7 benefits of almond milk and how to make it at home

Read Time:   |  1st November 2022

Almond milk is one of all-time favourites among plant milks but do you know just how good it is for you? Here are 7 benefits of almond milk that will make you ditch dairy.

What are the benefits of almond milk?

  1. Almond milk is healthy – there’s no denying it, almond milk is a healthy drink that supplies small amounts of essential nutrients, such protein, fibre and healthy fats, is low in calories and doesn’t contain any nasties. It’s easy to digest and suitable for virtually anyone aside from people with nut allergies.
  2. It’s low in calories – with 14-28 calories per 100 millilitres, almond milk is a very low-calorie drink, which means you can drink a lot of it without any unwanted effects.
  3. It’s naturally sugar-free – unsweetened almond milk contains zero sugar and so is perfect for anyone watching their sugar intake, blood sugar levels (diabetics) or is worried about dental health.
  4. It’s good for the heart – almond milk is low in fat and the little fat it contains is the healthy kind (unsaturated) helping to keep your cholesterol levels down. It’s one of the reasons it’s so good for us!
  5. Great for your skin – many almond milks are fortified with vitamin E but even those that aren’t contain good amounts because almonds are a rich source. Vitamin E is important for healthy, supple skin, eyesight and immune system.
  6. Fortified almond milk is excellent for your bones – all fortified almond milk contains calcium and vitamin D, which are two nutrients crucial for healthy bones. Drinking almond milk is an easy way to boost your intake of these nutrients and take care of your bone health.
  7. It’s perfect for hot drinks, smoothies, cooking and baking – almond milk is easy to use in just about any vegan recipe, sweet or savoury (the unsweetened variety) because it has a very subtle taste. 
There are many benefits of almond milk as it is low in calories and sugar and is rich in foritifed ingredients. Image credit: Artem via Adobe Stock

There are many benefits of almond milk as it is low in calories and sugar and is rich in foritifed ingredients. Image credit: Artem via Adobe Stock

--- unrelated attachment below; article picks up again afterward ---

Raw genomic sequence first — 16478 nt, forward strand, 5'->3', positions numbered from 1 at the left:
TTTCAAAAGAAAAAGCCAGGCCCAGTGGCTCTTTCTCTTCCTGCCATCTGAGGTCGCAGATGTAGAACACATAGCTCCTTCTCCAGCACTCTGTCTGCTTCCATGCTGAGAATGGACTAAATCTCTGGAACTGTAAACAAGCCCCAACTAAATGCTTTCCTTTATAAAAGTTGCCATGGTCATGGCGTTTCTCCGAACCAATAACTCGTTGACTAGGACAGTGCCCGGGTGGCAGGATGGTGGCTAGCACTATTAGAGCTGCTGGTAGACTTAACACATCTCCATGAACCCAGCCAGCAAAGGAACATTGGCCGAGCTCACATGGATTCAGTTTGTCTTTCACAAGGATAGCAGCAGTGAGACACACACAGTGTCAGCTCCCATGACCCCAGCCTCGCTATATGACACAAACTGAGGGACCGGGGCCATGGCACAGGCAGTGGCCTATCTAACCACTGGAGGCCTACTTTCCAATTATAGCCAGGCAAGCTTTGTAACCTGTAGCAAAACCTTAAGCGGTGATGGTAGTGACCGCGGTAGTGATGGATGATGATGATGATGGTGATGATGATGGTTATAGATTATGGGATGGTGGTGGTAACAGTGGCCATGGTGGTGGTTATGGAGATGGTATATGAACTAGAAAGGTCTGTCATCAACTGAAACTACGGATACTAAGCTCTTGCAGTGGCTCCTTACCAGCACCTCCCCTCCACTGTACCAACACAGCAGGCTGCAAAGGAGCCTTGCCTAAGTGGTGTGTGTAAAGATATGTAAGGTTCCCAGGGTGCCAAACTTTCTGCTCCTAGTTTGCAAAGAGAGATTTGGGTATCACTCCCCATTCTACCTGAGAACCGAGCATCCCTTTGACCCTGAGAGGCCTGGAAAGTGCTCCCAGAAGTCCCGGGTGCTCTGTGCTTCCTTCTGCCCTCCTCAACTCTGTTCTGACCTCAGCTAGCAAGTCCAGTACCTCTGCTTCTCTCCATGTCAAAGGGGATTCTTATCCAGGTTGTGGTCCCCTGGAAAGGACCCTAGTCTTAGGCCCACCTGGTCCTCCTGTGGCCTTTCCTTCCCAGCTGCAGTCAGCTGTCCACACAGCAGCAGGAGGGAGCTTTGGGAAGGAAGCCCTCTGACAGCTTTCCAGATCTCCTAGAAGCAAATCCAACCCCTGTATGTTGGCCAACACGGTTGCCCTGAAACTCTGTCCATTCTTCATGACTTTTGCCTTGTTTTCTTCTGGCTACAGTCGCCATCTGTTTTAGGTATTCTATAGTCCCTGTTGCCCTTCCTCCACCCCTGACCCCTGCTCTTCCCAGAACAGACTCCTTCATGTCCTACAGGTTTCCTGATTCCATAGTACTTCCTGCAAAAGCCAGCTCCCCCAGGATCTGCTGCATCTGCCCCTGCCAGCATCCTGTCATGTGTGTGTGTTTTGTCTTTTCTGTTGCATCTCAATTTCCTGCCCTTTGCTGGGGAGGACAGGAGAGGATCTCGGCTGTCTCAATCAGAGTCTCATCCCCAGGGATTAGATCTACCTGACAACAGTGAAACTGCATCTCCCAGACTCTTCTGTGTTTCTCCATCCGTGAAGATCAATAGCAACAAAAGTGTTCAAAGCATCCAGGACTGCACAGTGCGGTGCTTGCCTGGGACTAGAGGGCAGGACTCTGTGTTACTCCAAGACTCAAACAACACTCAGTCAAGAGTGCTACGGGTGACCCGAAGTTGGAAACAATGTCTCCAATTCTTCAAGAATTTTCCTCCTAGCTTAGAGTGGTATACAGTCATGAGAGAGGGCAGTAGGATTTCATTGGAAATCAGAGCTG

What are the calories in almond milk?  

In commercially available brands, 100 millilitres of almond milk contain between 14 and 28 calories, which is 59-118 kilojoules – very little!

If you make your own almond milk at home, you’ll probably use more almonds so it will be richer in calories but still a very healthy drink.

What’s the difference between sweetened and unsweetened almond milk? 

The only difference is added sugar. Sweetened almond milks have between 2.4 and 3.2 grams of sugar per 100 millilitres, which is a relatively low amount.

It’s certainly less than cow’s milk, which naturally contains around five grams of sugar in each 100 millilitres!

100 millilitres of almond milk contain between 14 and 28 calories, while cow's milk contains around 44 calories per 100ml. Image credit: sheilaf2002 via Adobe Stock

100 millilitres of almond milk contain between 14 and 28 calories, while cow's milk contains around 44 calories per 100ml. Image credit: sheilaf2002 via Adobe Stock

How is barista almond milk different to standard? 

Barista milks tend to have a couple more ingredients in them to make them foam and froth better.

In some almond milks, this means more almonds were used, in others, they add some oats, pea protein or a little vegetable oil. In general, barista almond milks are slightly higher in calories than non-barista versions. 

Almond milk vs oat milk – which is better?  

Both of these milks are a healthy choice, with small amounts of healthy fats, protein and fibre. Unsweetened almond milk has less sugar than oat milk, so is better in that aspect.

However, looking at the environmental impacts, almond milk requires more water than oat milk, so from that point of view, oat milk is better.

Unsweetened almond milk has less sugar than oat milk but it requires more water to make than oat milk. Image credit: Anna Gorbacheva via Getty Images

Unsweetened almond milk has less sugar than oat milk but it requires more water to make than oat milk. Image credit: Anna Gorbacheva via Getty Images

Almond milk vs cow’s milk – what’s the difference in nutritional value?

There are substantial differences between almond and cow’s milk and almond milk wins big! Compared with semi-skimmed cow’s milk, it has less fat and almost no saturated fat, while most of cow’s milk fat is saturated – the kind that increases your cholesterol levels and heart disease risk.

Almond milk has less protein than cow’s milk but because all milks contain low amounts of protein, it’s not a nutritional minus. 

While cow’s milk contains lactose, a simple sugar that’s absorbed very fast in your body, unsweetened almond milk contains no sugar at all, making it a healthier choice. But most importantly, lactose causes digestive issues to many people who are lactose-intolerant. There’s no such problem with almond milk!

Cow’s milk offers no fibre whatsoever but almond milk always has some. Fibre is important for a healthy digestive system which, in turn, helps our immune system.

And, as if all the above wasn’t enough, almond milk has no hormones whatsoever while cow’s milk naturally contains hormones that may be linked to an increased risk of breast cancer1.

Fortified almond milk contains the same amount of calcium as cow’s milk – 120 milligrams per 100 millilitres – and it also offers vitamins B2, B12 and D, some brands add vitamin E. 

Cow’s milk offers no fibre, contains saturated fat and contains hormones that may be linked to an increased risk of breast cancer. Image credit: Oscar Wong via Getty Images

Cow’s milk offers no fibre, contains saturated fat and contains hormones that may be linked to an increased risk of breast cancer. Image credit: Oscar Wong via Getty Images

Is almond milk good for weight loss?